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The Buzz Around Savannah Bee: The Ted Dennard Interview

The Buzz Around Savannah Bee:
The Ted Dennard Interview
By James Calemine

Ted Dennard's company, Savannah Bee, ranks as one of the most vibrant small companies in the honey industry. Since 2002, Ted's Savannah Bee continues to expand and diversify by producing some of the purest honey-based products in the country.

St. Simons Island, Georgia, native, Ted Dennard has traveled to New Zealand, Vietnam, Ireland and France to learn various beekeeping practices through the years. Ted's work ethic, and indelible products earned Savannah Bee a 2010 Ernst and Young Entrepreneur nomination. Recently, Savannah Bee was featured on CNN's Small Business Spotlight. Savannah Bee products have been exposed in Oprah Winfrey's magazine, Vogue, Better Homes & Garden, Southern Living and Rachel Ray's Body & Soul to name a few periodicals.

Ted studied and graduated from Sewanee, The University of the South. In the 90s, Ted lived in Jamaica for over a year--serving a 27-month tour of duty in the Peace Corps--where he taught  virtues of beekeeping to school children and church groups in St. Mary Parish. Ted wrote this as Savannah Bee's continual earthy ethic:

"Honeybees truly weave magic out of sunshine. These creatures of light continue to enrich their surroundings as they recite their timeless hum. In addition to appreciating the miraculous role played by honeybees, we humans should do whatever we can to live an environmentally-responsible lifestyle and promote a clean and healthy planet. We must do our part to support these wondrous creatures, in gratitude for their many contributions."

I've known the Dennard family over 30 years. I attended school with Ted and his brother Jeff, and on constant trips over to their house as a kid I eventually met their Author-Globe-Trotting-Hoste-Owner-Attorney father, Tom. They shine as a bright bunch. In this Swampland interview, Ted discusses his history with bees, origins of Savannah Bee, the honey-making process and various product information. For recipes, a beekeepers journal and shopping options, visit savannahbee.com.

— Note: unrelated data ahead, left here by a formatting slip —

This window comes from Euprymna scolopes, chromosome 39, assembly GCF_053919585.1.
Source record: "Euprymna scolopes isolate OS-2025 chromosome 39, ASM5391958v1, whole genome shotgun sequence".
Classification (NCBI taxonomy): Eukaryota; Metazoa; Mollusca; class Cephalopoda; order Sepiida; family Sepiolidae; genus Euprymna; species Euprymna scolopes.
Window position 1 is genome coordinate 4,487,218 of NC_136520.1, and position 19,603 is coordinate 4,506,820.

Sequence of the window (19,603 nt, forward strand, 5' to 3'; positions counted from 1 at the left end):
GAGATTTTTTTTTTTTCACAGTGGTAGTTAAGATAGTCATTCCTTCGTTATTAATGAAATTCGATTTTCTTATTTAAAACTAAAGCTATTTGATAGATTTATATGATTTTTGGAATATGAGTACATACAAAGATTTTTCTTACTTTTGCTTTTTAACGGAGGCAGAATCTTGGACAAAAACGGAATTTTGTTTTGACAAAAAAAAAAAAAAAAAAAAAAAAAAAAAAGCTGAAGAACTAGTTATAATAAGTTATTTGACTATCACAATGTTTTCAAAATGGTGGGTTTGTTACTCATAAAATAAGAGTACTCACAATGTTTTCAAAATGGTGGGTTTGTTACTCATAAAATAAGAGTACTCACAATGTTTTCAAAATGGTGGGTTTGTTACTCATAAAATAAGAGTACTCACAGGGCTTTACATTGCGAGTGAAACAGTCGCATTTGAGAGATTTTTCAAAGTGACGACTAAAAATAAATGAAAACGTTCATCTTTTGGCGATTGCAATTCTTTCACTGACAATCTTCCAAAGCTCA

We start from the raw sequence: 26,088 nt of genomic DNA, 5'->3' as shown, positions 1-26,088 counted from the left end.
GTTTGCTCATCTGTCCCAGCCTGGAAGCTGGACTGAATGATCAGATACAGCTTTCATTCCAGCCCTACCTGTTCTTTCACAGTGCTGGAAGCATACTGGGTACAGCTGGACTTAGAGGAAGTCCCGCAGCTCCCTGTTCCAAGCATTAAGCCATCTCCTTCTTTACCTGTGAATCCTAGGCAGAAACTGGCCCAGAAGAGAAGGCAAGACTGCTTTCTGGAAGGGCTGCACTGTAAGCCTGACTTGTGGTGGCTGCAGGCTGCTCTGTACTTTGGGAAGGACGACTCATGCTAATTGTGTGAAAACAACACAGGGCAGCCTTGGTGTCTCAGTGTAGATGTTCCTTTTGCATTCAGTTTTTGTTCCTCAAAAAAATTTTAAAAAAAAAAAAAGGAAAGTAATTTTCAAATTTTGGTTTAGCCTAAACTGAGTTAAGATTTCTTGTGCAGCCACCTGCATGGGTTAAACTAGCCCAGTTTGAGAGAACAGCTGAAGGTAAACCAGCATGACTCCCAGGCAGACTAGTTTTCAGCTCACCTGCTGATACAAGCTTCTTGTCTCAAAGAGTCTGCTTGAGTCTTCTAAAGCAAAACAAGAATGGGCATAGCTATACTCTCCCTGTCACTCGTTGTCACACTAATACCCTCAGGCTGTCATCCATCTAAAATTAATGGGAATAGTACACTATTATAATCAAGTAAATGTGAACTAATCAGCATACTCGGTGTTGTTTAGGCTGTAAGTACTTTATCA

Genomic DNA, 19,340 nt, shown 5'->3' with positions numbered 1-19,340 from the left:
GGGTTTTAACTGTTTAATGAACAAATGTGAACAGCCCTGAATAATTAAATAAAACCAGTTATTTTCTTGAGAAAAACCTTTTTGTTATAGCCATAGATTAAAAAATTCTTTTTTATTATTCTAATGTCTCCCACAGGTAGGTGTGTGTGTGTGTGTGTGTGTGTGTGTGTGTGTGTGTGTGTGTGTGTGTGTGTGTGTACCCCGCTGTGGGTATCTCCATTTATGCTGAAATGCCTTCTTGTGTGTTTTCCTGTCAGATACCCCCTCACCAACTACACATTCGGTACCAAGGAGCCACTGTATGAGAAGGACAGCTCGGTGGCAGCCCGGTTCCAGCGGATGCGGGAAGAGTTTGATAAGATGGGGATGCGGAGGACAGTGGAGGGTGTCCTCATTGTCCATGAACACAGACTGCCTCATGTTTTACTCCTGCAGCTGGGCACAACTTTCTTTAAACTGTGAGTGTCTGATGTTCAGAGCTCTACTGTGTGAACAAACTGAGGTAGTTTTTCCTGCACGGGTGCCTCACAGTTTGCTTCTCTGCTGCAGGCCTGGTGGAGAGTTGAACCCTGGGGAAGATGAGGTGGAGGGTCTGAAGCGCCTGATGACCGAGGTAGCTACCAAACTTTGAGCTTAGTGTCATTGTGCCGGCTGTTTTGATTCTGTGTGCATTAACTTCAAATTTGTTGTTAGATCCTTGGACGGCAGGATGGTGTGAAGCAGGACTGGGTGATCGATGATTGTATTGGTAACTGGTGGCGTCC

James Calemine: Your history with bees goes back for years. Tell me how you finally started up Savannah Bee.

Ted Dennard: I'll give you three starts. The first one was when the old man (Tom) told me I had to take care of the bees out at the hostel. The second time was when I first sold my jars of honey to Jennifer Beaufait-Grayson in 1999 in her store. At the end of 2001, I officially started the company as a corporation in January of 2002. Before January of 2002, I didn't have a price sheet or a brochure. All I had was jars of honey.

JC: Talk about the honey-making process.

TD: There's honey bees and they are one species out of thousands of species of bees. Really they are the only ones that make honey in any amount that you can collect. All honey comes from honey bees--it's a sting-less bee. They live in a box. They've adapted to living in cold climates. So they can thrive all through Europe.

JC: What is the particular time for a honey harvest?

TD: Well, the ideal thing is they build up their population in the early spring--late winter. What that means where we live, at the end of January when the Red Maple first blooms--that's when the Queen starts laying a whole bunch of eggs. They bring the population back up. They'll go from 25,000 bees up to around 100,000. They use all the nectar from early spring flowers to raise bees. The bees have to be fed, and that's where their building their little micro-business. In April the bees really start cranking out some honey to actually make a surplus of honey.